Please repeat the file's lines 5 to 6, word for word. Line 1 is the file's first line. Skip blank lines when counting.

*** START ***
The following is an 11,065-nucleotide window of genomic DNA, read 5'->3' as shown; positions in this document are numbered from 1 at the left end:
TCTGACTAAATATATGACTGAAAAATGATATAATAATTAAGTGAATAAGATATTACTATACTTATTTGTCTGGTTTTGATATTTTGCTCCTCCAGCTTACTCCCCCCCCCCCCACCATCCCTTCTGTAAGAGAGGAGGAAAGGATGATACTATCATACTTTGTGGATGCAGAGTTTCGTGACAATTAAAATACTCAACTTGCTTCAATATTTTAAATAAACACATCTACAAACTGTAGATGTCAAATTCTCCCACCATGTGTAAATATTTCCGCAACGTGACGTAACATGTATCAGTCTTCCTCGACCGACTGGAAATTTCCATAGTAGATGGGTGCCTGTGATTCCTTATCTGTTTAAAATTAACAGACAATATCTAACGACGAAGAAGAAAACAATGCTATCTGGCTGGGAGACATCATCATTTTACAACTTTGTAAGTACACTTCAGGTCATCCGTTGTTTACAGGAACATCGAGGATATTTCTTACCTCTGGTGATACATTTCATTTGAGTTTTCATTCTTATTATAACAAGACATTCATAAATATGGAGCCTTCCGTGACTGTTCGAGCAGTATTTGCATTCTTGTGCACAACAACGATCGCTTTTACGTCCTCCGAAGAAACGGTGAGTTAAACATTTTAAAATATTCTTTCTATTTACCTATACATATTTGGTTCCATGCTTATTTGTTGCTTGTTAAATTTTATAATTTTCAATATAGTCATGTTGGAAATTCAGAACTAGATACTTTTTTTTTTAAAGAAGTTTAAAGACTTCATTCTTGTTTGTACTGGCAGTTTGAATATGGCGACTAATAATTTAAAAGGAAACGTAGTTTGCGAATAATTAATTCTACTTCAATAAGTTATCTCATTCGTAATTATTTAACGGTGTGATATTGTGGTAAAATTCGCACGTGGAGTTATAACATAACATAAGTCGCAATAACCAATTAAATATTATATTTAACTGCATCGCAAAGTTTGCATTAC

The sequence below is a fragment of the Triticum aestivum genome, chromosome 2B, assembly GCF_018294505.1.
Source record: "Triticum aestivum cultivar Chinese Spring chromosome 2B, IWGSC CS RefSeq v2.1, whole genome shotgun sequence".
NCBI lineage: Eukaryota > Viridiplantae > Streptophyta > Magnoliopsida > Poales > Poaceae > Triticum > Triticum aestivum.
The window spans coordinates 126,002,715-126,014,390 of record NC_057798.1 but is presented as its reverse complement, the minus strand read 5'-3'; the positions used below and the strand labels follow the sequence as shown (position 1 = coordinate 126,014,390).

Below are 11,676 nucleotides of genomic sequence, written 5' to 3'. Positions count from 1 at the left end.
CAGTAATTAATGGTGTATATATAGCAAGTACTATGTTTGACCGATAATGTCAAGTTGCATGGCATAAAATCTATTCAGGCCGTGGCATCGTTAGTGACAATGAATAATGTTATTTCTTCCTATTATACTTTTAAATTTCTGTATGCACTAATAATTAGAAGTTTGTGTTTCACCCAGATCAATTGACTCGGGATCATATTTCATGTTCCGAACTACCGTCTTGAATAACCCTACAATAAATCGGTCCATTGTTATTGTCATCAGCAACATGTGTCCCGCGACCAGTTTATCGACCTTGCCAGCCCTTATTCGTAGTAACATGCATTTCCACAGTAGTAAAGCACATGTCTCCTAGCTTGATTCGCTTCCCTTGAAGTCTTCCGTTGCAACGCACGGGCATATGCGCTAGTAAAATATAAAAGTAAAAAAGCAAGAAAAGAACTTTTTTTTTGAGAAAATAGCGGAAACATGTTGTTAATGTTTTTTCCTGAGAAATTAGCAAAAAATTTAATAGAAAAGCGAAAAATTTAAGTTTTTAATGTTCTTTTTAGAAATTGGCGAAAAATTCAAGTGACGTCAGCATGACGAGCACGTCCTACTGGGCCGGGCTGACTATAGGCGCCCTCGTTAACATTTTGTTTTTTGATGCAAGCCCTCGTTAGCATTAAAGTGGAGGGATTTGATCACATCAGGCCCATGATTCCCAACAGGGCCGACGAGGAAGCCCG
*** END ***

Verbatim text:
NCBI lineage: Eukaryota > Viridiplantae > Streptophyta > Magnoliopsida > Poales > Poaceae > Triticum > Triticum aestivum.
The window spans coordinates 126,002,715-126,014,390 of record NC_057798.1 but is presented as its reverse complement, the minus strand read 5'-3'; the positions used below and the strand labels follow the sequence as shown (position 1 = coordinate 126,014,390).